London// Scottish Designer Showroom.

Some of my readers will remember this post where I discussed three Scottish labels having their first showroom during London Fashion Week.

Well, since we were in London anyway, Aymee and I decided to see if we could find it and have a look up close of some real design talent!

The showroom was lovely and cosy and one of the designers, Iona Crawford, had a chat with us as we admired the collections.





Iona Crawford had gorgeous prints, they were very geometric and contemporary. Obviously check patterns are a huge trend at the moment, but she’s made the trend her own by disjointing the check pattern and marbling it. I think this makes the print a lot more flattering and wearable, as well as making something new and unique to her label. Kaleidoscope patterns also featured, as well as this too darn gorgeous scarf which was my favourite piece – it’s my favourite owl and it looks so grumpy and cute! You guys must know by now how much I love owls. Paired with quality finishing and a really flattering cut, the collection as a whole was really desirable.






Sparkles! Who doesn’t love Bebaroque? There were a lot of floral and baroque styles, which really complimented the materials. The collection was really girly and exciting. My friend Aymee, who is the biggest fan of Bebaroque (and gorgeous tights generally) I know, was so happy to see these designs, we both love what these girls are making.




Super soft, totally luxurious, the materials in this collection are of the highest quality and you can tell this is of the utmost importance to the designer. Beautiful black jersey pieces were perfect wardrobe staples. There were some lovely geometric shapes and quirky techniques there too to keep things interesting, but the real selling point was just how gorgeous everything felt!

The showroom is open until the 25th February. Special thanks to Iona Crawford for showing us around and letting us take photos.


New Designers Favourites// Daniel McGeough

Daniel McGeough is a Scottish knitwear designer. Inspired by boats and sailing equipment, his final BA collection is a rich variety of textures that result in a strong collection with a minimal, geometric aesthetic.

Talking of his inspiration, McGeough says “The initial idea came from my love of traditional British Isles knitwear (such as Aran & Fair Isle knits) and how these ‘gansies’ were worn especially by fishermen & sailors around the UK”. This lead McGeough to research the boats these men would work on and to produce some beautiful photographic research. His photograph work took place in the Scottish Maritime Museum in Irvine (from where the majority of his research was taken), the National Maritime Museum and the Museum of London Docklands. He also visited various canals, riversides and docks in Scotland and London. McGeough says “I took photos of the interior and exterior of boats, sailing equipment and anything else relevant which I felt possessed interesting qualities”.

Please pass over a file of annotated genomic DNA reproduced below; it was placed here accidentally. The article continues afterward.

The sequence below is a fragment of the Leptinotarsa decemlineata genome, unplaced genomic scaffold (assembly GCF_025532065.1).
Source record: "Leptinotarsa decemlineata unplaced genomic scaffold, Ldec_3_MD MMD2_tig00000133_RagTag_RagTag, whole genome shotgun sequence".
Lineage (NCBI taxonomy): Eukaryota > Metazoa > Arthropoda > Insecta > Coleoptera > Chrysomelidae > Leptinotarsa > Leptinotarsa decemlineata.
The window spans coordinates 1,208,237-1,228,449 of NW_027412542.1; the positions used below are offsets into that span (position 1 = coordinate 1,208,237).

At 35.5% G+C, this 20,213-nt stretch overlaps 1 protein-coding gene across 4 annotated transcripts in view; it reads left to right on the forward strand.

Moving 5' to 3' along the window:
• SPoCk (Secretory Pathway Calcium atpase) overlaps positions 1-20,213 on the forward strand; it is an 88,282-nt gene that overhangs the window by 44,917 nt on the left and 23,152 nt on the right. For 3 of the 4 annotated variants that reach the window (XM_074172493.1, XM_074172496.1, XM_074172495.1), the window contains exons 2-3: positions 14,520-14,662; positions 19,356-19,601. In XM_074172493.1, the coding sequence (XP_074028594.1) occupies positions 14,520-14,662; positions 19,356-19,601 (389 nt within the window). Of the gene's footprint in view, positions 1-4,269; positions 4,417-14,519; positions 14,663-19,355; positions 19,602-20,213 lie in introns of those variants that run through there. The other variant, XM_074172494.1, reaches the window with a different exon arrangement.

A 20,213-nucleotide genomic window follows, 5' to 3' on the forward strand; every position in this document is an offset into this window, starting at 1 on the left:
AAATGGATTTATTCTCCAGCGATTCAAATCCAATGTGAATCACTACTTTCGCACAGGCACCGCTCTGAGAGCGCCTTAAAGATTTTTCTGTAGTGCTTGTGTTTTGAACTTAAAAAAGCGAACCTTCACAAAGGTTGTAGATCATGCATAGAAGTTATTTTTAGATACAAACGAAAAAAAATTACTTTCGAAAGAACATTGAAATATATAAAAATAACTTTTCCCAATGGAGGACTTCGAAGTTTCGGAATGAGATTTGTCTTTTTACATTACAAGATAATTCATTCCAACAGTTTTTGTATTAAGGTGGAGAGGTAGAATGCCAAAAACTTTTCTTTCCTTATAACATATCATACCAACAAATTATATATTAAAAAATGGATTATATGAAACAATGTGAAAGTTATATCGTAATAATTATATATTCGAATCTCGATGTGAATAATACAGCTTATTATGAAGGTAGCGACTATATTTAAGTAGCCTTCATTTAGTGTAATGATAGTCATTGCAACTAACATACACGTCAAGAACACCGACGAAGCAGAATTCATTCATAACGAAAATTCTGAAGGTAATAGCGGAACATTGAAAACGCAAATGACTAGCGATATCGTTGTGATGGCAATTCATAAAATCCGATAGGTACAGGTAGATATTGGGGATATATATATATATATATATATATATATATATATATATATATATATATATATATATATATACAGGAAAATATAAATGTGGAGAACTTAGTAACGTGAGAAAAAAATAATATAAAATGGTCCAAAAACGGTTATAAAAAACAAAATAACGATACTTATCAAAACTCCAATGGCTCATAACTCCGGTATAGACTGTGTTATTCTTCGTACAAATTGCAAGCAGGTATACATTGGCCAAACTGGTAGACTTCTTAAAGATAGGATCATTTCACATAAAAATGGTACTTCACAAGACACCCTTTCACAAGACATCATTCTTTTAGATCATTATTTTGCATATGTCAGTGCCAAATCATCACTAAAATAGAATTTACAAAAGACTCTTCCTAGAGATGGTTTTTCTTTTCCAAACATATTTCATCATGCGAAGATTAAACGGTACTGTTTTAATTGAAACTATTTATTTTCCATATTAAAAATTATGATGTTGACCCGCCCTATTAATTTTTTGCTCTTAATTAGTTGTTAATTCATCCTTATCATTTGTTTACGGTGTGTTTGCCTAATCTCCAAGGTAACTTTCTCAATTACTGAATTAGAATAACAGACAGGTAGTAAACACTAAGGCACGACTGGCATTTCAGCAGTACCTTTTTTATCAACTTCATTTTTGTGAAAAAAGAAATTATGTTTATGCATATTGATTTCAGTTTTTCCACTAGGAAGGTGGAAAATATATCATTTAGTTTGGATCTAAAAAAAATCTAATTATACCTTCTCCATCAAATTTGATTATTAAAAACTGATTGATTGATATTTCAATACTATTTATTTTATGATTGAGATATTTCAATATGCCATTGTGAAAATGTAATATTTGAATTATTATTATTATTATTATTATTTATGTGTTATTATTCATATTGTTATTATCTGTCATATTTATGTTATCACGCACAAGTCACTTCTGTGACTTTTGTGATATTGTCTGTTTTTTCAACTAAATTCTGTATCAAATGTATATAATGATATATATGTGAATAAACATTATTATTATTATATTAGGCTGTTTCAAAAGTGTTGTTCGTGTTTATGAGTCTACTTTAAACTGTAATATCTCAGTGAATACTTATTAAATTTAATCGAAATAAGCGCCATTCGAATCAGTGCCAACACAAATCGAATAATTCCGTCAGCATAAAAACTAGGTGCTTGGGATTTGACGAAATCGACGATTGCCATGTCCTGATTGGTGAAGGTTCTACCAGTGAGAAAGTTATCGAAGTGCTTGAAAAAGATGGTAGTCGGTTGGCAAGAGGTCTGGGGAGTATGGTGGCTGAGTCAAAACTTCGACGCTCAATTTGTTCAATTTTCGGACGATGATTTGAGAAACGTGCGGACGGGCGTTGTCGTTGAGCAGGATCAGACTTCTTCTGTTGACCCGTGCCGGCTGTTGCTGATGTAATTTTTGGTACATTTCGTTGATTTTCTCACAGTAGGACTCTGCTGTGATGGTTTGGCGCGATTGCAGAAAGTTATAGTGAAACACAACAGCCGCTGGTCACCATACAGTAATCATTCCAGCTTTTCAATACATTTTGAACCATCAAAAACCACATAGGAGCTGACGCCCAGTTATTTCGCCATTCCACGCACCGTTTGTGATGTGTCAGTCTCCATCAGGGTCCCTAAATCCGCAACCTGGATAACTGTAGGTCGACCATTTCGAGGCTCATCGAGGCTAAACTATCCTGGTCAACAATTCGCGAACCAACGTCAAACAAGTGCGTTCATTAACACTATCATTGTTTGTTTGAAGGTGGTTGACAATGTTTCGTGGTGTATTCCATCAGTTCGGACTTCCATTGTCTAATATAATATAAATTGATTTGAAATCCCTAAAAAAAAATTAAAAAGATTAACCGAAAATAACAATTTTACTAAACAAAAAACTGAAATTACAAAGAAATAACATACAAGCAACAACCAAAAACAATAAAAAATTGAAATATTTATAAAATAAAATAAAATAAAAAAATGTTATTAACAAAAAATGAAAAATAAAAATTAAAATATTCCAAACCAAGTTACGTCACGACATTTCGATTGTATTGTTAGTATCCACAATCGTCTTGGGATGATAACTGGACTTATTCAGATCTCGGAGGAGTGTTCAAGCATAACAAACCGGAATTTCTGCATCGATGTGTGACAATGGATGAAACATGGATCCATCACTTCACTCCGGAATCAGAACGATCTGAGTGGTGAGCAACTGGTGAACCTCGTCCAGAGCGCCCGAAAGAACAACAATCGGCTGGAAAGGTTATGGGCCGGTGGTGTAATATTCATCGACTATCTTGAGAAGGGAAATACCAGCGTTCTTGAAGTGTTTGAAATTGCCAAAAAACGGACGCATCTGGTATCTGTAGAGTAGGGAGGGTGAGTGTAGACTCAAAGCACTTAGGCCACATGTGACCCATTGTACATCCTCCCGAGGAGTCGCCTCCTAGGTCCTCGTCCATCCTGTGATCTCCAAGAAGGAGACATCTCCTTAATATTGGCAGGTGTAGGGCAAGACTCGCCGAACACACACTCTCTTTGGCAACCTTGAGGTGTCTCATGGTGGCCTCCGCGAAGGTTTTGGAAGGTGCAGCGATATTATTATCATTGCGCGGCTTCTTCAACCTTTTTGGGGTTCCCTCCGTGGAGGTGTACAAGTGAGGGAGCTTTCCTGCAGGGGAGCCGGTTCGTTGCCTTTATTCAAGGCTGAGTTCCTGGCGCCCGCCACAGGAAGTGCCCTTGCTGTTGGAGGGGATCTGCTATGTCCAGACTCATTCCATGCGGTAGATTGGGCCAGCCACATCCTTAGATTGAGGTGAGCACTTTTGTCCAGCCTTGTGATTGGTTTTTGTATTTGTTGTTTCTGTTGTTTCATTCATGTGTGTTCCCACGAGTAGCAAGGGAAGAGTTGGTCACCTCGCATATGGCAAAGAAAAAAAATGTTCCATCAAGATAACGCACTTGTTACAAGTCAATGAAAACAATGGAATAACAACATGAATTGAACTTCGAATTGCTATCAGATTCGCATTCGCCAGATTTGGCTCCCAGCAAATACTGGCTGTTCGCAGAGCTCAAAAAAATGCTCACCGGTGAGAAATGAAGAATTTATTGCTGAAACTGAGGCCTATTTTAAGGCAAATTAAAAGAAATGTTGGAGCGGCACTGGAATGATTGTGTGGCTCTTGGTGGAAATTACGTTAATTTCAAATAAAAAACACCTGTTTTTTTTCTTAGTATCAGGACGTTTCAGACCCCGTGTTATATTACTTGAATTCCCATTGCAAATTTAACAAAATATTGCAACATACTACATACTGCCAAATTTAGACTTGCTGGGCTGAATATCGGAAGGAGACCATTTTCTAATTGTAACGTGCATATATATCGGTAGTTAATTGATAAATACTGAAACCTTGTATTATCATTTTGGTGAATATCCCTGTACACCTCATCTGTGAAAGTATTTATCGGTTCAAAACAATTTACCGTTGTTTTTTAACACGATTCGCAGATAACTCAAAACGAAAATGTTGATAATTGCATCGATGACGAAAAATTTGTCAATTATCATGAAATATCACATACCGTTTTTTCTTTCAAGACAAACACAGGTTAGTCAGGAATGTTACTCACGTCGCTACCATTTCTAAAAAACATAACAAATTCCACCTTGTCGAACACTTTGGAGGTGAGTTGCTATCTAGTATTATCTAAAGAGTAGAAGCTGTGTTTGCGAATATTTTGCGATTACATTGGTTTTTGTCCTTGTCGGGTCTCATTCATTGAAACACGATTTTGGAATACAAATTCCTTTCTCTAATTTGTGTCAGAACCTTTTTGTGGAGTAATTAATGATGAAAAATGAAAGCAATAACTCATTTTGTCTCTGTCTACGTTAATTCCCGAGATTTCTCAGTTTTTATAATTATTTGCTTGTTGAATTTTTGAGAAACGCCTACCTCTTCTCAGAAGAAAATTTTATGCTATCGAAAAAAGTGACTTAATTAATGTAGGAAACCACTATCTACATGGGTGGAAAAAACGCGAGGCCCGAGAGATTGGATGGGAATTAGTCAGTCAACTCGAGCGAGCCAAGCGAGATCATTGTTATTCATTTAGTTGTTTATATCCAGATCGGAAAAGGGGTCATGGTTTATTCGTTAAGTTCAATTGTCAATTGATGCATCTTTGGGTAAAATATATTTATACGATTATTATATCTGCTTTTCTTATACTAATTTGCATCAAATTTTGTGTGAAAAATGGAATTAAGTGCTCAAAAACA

Using various collage and mixed media techniques, McGeough pieces together designs which are developed into small, experimental swatches. These swatches he then combines or enlarges and displays on the body, whether through illustration or mannequin. It is at this point that he manipulates weights through a trial and error process to see how different samples work together, or whether they are better on their own and unedited, before developing his most successful pieces in large scale. Colour was an important part of what attracted me to McGeough’s work. Colour was translated “from photo to collage, breaking down the proportions and combinations of colour (he) found most appealing”. Contrasting oranges and blues are weaved with pale greys and create a striking knit. McGeough attempted to dye the fabrics himself but, unhappy with the results, he bought the yarns instead, though he is not deterred from dying in the future. He uses a mix or natural and synthetic materials; merino, wool, cotton, silk, linen, mohair, alpaca, rayon, viscose and acrylic.

Primarily a menswear designer, McGeough feels positive about the menswear climate and displays real passion for pushing the boundary of the ‘traditional menswear designer’. “I think that the contemporary menswear market is a very exciting place at the moment with such a large scope of clientele that there is a niche for every designer and it would be a shame to change or adapt someone’s style to suit a male or female garment. I try to create fabrics which are different and unusual for menswear but at the same time are (hopefully) interesting and desirable”. When I ask him how important it is to him that his work is commercial, he responds “I didn’t intentionally set out to create pieces that were commercial with this collection, that just happened of it’s own accord. I wouldn’t say that producing a commercial collection is extremely important to me, I would just hate to think that someone would view my collection as boring and dismissible against someone who has produced work which is highly concept driven and a bit mental but ultimately unwearable”.

McGeough is job hunting at the moment but he is also looking to continue with freelance work. With access to industrial machines (including a domestic at home) and a “now ridiculously sized supply of needles and hooks”, McGeough is far from stopping. McGeough works both by hand and industrial machine (he can’t pick a favourite). He hasn’t ruled out doing an MA in the future, and hopes to produce a new collection soon and he wants to continue creating.